Written and Directed by: Lena Dunham
Starring: Lena Dunham, Laurie Simmons, Grace Dunham, Jemima Kirke, Alex Karpovsky, David Call
“Have you watched Tiny Furniture yet?” a friend asked “It was pretty good. Watch it soon, it will lose it’s meaning pretty quickly.” He wasn’t wrong. Lena Dunham, whose YouTube videos about New York art types were so well received that she was given funding to make Tiny Furniture, a feature length picture about a film school graduate who makes YouTube videos about New York art types. It’s a really good film, smart and well made, but my friend is absolutely right that it is current to a fault and will likely have a very minor shelf life.
Aura (Dunham), a YouTube video artist and recent graduate, returns home to live with her mother in New York. Aura’s mother (Dunham’s actual mother and working artist Laurie Simmons) is an artist currently working on a series of photographs of tiny, model furniture and Aura’s sister Nadine (Grace Dunham) is 17-years-old and deeply involved with her mother’s work as well as her own; Aura instantly feels like a guest in her former home as her family has very little time or patience for her. Aura connects with a high school friend Charlotte (Jemima Kirke) who is a little wild and whose spontaneity appeals to Aura in her current directionless slump. Aura enters into two half-relationships with two self-absorbed dudes. One, Jed (Alex Karpovsky) is another YouTube video artist visiting New York and whose relationship with Aura is less romantic or sexual than he just needs a place to stay. The other, Keith (David Call) is Aura’s handsome co-worker at a local restaurant whose red-flag lifestyle is immediately attractive to Aura. Neither ever amounts to much, but they only help aid the turmoil of Aura’s emotional state.
She’s going through a crisis, kind of. Fresh out of school, she has a degree that’s not very employable, home is no longer home-y but she can’t afford to get back on her own, her peers from school are gone and old high school friends don’t offer the same sort of intellectual support she’s used to. She’s working at a restaurant but barely bothers to keep her hours, she’s beginning to doubt her creative output as an artist and she’s losing faith in the New York art scene in which she was raised. Dunham hits on notes of apathy and dejection familiar to those of us fresh from an Undergrad and spinning our wheels and she does it well.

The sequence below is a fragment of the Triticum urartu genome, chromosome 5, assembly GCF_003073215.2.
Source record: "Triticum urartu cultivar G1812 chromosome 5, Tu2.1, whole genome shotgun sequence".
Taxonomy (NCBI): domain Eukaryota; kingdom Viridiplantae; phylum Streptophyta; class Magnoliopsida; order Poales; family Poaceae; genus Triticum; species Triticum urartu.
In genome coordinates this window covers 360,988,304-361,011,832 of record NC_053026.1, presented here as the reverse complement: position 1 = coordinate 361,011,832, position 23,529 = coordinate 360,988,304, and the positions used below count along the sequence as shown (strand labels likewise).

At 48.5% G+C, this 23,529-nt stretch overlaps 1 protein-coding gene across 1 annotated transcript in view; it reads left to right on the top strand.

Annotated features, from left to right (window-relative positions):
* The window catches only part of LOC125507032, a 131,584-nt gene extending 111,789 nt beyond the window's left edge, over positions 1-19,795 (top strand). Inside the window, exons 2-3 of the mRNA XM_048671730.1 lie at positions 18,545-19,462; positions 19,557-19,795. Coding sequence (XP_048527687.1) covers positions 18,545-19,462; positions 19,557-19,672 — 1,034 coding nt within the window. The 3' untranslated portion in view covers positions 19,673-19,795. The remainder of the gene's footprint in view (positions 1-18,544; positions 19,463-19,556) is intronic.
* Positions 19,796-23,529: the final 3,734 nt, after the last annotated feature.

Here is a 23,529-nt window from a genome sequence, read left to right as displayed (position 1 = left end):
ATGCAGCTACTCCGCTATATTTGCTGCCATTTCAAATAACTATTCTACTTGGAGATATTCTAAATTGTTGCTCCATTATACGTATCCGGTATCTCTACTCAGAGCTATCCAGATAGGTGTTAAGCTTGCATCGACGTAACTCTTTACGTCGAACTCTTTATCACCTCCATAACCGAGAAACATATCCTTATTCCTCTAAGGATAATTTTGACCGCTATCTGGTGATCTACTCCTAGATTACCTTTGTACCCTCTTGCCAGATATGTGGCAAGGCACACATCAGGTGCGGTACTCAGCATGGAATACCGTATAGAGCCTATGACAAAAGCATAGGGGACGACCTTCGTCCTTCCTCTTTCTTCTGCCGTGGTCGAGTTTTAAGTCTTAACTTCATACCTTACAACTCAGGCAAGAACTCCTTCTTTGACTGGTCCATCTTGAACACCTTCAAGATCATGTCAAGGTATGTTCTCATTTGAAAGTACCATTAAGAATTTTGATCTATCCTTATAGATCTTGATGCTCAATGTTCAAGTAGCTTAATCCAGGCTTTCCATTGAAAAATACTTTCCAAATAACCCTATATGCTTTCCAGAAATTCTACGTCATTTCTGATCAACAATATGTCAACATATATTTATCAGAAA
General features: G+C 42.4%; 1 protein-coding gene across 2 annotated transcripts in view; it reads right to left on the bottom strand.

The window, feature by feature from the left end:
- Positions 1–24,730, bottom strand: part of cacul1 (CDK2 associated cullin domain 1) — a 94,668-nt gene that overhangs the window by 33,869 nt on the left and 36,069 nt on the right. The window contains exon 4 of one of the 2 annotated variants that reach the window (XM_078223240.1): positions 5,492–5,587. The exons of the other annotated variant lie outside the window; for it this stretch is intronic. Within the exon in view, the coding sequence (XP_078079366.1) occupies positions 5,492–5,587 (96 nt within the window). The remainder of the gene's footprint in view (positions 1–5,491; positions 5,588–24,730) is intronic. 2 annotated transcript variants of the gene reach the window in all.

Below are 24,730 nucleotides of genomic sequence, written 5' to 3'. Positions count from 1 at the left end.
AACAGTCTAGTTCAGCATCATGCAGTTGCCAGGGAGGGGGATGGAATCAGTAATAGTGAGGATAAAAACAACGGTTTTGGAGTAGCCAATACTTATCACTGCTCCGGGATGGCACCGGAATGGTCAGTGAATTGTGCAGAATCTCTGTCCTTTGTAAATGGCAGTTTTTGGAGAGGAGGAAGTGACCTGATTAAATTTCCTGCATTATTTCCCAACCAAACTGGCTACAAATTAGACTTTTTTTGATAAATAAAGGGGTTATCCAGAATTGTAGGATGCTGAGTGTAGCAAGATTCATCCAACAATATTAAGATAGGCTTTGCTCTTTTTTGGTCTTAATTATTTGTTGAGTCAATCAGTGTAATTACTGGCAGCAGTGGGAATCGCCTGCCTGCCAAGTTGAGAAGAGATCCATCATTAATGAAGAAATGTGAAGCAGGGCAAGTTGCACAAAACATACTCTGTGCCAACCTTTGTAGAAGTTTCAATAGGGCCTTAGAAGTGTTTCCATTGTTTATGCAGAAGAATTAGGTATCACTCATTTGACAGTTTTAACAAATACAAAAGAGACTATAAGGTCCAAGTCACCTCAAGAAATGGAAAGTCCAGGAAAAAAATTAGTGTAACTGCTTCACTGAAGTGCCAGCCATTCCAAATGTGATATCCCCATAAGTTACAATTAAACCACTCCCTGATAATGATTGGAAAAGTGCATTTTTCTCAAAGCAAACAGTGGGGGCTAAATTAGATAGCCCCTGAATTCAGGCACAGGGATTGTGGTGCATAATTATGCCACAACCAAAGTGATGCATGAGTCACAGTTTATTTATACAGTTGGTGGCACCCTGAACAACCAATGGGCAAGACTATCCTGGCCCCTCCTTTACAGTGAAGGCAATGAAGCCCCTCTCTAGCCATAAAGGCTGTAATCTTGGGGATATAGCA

With her lived-in performance and solid screenwriting, Dunham holds her own but it is through her direction that her talents truly shine. There’s a wonderful sense of humour in Dunham’s visual composition and editing style, and her camera smartly observes the film’s lazy inaction. Bright costume design bursts against various New York backdrops, providing great atmosphere for the hilariously vacuous background chatter of the artists and hipsters that populate the film. Dunham’s sense of her city is sharp and Tiny Furniture offers few of the familiar NYC landmarks but opts instead for the New York more familiar, I suspect, to those who live there.
Tiny Furniture is as solid an indie as they come, but it doesn’t feel particularly weighted. It is very immediate in its context and my friend was correct in saying it will age quickly. Duham’s direction here shows a far deeper grasp of film and filmmaking than her quirky YouTube work would have let on and she proves to have a very driven and specific vision. Economical and perceptive, I suspect that as Dunham grows as an artist her films will begin to take hold of the human condition in a much more lasting and powerful way.